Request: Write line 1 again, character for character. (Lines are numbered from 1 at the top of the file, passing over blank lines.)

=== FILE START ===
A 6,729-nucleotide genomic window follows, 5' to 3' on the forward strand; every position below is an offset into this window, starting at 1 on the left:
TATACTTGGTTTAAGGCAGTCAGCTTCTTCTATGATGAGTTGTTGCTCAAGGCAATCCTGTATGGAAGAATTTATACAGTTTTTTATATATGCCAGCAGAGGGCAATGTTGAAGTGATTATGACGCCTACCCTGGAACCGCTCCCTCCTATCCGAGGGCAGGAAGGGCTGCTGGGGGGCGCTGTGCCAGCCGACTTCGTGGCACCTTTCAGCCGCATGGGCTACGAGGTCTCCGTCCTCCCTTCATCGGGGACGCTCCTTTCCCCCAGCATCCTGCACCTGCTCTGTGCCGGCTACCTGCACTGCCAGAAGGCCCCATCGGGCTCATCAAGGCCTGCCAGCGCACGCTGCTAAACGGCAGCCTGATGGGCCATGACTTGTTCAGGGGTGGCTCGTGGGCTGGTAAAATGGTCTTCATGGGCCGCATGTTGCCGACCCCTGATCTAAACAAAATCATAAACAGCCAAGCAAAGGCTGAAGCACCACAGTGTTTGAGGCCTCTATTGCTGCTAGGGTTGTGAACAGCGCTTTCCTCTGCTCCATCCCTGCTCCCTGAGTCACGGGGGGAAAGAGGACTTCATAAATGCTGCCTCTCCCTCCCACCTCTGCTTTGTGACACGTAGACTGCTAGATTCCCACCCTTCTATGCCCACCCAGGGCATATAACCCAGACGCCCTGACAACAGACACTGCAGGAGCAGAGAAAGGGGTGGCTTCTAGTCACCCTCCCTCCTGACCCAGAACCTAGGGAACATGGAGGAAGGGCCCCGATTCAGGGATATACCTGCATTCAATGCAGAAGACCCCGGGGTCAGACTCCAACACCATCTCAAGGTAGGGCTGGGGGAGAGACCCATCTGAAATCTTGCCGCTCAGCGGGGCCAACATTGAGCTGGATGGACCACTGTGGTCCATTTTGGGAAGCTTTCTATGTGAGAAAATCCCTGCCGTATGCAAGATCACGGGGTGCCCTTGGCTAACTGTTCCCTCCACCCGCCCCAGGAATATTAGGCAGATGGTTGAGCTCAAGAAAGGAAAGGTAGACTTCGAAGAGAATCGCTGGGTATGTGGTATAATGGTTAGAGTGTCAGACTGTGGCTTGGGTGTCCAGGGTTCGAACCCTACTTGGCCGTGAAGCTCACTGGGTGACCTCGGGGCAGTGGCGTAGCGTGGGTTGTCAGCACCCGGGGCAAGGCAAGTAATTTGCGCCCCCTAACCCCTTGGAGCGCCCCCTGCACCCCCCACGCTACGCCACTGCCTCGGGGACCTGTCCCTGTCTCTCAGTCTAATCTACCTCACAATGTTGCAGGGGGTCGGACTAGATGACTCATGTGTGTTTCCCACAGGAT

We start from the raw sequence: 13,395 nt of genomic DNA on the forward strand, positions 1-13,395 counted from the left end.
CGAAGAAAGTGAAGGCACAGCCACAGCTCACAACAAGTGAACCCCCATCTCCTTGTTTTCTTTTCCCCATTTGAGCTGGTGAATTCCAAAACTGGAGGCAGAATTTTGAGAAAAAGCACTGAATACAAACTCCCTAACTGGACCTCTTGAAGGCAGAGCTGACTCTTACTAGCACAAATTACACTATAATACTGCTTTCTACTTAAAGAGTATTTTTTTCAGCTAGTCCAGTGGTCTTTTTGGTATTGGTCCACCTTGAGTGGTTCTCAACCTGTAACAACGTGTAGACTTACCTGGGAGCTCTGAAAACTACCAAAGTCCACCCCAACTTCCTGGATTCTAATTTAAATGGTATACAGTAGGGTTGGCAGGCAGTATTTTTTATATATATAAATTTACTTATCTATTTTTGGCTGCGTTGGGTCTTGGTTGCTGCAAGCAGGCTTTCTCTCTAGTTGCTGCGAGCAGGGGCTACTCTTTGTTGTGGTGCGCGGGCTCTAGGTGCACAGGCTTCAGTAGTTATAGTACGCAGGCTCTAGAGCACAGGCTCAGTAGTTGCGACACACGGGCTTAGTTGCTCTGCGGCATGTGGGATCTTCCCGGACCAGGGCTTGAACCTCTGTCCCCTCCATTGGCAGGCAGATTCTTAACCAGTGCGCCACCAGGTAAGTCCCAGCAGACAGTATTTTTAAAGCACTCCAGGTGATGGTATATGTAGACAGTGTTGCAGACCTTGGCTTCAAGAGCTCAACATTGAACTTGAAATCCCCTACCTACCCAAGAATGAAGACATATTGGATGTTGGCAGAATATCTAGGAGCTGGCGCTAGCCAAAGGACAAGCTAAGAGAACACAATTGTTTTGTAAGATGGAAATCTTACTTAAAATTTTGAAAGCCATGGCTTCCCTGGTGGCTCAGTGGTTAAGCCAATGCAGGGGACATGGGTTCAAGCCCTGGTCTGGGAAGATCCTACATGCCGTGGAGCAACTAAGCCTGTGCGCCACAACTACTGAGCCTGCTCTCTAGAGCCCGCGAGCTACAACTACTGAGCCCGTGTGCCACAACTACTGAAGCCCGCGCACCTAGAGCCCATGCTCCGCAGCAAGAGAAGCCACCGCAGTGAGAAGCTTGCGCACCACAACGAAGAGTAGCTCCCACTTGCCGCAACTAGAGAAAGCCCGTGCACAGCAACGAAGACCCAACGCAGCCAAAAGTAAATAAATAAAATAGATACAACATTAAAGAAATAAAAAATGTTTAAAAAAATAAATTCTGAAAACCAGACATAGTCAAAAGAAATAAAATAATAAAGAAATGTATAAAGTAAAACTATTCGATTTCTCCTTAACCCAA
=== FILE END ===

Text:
A 6,729-nucleotide genomic window follows, 5' to 3' on the forward strand; every position below is an offset into this window, starting at 1 on the left: